ON Sept. 14, the House Committee on Education and the Workforce held a hearing on "Examining the Federal Role in Public School Accountability." I read a summary of what was discussed, including how our nation’s schools are performing. Based on the Adequate Yearly Progress reports (AYP, which is used to measure school improvements), the results were pretty disheartening. The New Mexico Education Secretary Designate shared concerns to the panel, stating that her state placed 49th out of the 50 states in the areas of 4th grade reading levels and graduation rates. The superintendent for Miami-Dade Public Schools emphasized that schools need to use education modules that work, and cut ineffective costly measures. Other participating education board members shared their woes about student performance.
Very similar sentiments were echoed in the recent 2011 State of Guam Public Education Address given by the acting superintendent. What struck me was the report that Guam students are falling further behind the already low proficiency scores of the nation. From what I heard, Guam students are scoring at a 12 percent proficiency in English (compared to the 24 percent U.S. average) and local students scored at 1 percent proficiency in Math (compared to the 5 percent U.S. average)!
The bottom line is we are all on the same boat, and our community must respond now to this alarming challenge. We all know that change and reform is needed in our overall school system if we want to improve student achievement. Efforts are underway within Guam DOE, but more must be done.
Fortunately, a small team of innovative, progressive and vocal leaders in our community are taking an important role in examining how our community can help improve the chances of success for all students. The Career and Technology Education (CTE) Task Force continues to meet to support the development of a CTE system for Guam. As I have written in the past, Career and Technology Education calls for rigorous and relevant education in the classroom. Put simply, it blends traditional classes, such as English, Science and Math, with the reality of college and careers after high school.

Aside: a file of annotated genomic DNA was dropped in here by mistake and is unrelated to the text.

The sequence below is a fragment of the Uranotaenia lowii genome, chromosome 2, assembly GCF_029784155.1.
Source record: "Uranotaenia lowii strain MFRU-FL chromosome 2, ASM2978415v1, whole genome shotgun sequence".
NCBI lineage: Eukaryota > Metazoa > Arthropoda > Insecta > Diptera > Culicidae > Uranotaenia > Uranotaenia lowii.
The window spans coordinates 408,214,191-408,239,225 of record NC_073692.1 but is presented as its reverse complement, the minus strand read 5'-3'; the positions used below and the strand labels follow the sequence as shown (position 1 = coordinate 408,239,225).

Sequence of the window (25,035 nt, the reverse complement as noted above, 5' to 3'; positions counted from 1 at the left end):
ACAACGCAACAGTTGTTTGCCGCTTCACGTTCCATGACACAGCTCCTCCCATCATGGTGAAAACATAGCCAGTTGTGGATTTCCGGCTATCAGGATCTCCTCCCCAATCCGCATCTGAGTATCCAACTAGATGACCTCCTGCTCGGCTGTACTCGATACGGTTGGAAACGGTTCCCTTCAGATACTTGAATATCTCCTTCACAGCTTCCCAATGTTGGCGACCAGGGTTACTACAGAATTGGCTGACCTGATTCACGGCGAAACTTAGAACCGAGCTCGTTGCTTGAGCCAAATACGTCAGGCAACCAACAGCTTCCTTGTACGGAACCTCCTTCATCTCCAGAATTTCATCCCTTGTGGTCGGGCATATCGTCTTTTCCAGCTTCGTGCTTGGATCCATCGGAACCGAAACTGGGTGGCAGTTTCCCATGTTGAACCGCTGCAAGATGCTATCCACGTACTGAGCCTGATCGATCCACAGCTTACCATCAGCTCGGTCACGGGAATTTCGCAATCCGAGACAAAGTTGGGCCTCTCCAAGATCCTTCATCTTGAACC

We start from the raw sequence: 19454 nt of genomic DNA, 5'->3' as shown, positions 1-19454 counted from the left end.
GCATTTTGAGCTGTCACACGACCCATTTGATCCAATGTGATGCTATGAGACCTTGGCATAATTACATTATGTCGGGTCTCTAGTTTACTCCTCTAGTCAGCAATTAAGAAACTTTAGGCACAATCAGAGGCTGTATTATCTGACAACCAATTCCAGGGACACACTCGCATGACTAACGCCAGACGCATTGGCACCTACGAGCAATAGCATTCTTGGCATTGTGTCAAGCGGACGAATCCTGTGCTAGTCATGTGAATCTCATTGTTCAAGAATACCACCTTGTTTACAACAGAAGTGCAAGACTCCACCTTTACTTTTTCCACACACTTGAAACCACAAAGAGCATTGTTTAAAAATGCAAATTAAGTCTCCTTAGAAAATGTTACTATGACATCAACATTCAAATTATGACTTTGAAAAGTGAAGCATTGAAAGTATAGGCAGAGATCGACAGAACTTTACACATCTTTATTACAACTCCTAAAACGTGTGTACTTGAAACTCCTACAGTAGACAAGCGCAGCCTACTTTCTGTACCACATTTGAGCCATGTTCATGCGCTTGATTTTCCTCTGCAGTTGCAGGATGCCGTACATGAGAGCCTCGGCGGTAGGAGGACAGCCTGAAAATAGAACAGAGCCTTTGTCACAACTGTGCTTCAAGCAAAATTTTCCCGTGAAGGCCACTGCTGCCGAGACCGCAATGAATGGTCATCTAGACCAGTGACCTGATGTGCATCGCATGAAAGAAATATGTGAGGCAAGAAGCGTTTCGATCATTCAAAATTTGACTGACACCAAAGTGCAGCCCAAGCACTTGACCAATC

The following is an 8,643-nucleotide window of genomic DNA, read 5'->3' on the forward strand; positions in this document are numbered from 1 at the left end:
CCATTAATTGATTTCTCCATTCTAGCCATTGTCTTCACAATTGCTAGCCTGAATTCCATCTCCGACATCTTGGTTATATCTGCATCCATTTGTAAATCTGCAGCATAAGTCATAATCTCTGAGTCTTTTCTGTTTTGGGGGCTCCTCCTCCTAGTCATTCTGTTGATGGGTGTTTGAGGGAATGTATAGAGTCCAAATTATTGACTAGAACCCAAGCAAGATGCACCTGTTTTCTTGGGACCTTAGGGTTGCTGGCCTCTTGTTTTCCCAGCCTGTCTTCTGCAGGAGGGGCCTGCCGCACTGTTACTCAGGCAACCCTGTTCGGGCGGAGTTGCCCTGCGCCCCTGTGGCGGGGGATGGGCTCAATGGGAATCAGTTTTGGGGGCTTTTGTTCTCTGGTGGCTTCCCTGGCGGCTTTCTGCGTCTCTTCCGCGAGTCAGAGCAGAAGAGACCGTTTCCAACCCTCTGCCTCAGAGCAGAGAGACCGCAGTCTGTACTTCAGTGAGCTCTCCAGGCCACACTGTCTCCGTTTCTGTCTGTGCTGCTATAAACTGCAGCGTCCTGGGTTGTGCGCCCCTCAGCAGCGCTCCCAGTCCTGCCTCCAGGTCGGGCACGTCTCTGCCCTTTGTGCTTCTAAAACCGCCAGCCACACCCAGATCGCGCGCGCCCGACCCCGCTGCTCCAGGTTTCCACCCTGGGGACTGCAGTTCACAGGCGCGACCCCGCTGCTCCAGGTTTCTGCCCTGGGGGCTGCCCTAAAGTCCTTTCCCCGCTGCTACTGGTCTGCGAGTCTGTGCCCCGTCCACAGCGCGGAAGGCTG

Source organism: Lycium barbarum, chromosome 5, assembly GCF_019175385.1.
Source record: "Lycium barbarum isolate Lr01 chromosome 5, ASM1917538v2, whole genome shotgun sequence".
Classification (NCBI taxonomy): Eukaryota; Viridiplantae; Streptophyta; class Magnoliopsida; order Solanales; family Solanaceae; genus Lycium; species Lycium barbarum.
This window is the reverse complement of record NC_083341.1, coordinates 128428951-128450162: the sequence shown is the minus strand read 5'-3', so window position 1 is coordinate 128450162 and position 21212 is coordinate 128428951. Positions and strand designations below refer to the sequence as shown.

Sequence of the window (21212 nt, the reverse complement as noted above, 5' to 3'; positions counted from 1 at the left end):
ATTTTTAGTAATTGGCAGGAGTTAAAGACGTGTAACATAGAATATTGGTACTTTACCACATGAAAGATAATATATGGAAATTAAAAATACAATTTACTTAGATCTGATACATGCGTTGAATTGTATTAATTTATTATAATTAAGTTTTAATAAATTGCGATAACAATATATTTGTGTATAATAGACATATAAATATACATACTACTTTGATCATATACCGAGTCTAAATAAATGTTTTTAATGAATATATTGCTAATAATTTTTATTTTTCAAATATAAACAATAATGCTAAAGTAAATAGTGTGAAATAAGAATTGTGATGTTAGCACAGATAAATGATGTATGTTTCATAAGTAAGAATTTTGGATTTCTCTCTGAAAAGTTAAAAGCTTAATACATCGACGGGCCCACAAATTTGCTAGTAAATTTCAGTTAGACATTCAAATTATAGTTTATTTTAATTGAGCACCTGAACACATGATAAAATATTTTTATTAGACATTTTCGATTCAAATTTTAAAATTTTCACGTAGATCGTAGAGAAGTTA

This will require a lot of work and support for all involved (parents, teachers, students, businesses, etc.). What’s exciting is that CTE helps break down the walls between the classroom and the real world. CTE creates the passage-way for students to see and learn the connection between subject matter and life after high school. The goal is for our youth to work through this passage-way toward successful college and work performance. Students are then able to better navigate their career path early to prepare themselves for a highly competitive and demanding job market.
Note that CTE is not another catch phrase or phase; it is the approach that national education leaders are embracing to bring about a revolutionary change in how we prepare our students for success. I hope to see this for Guam.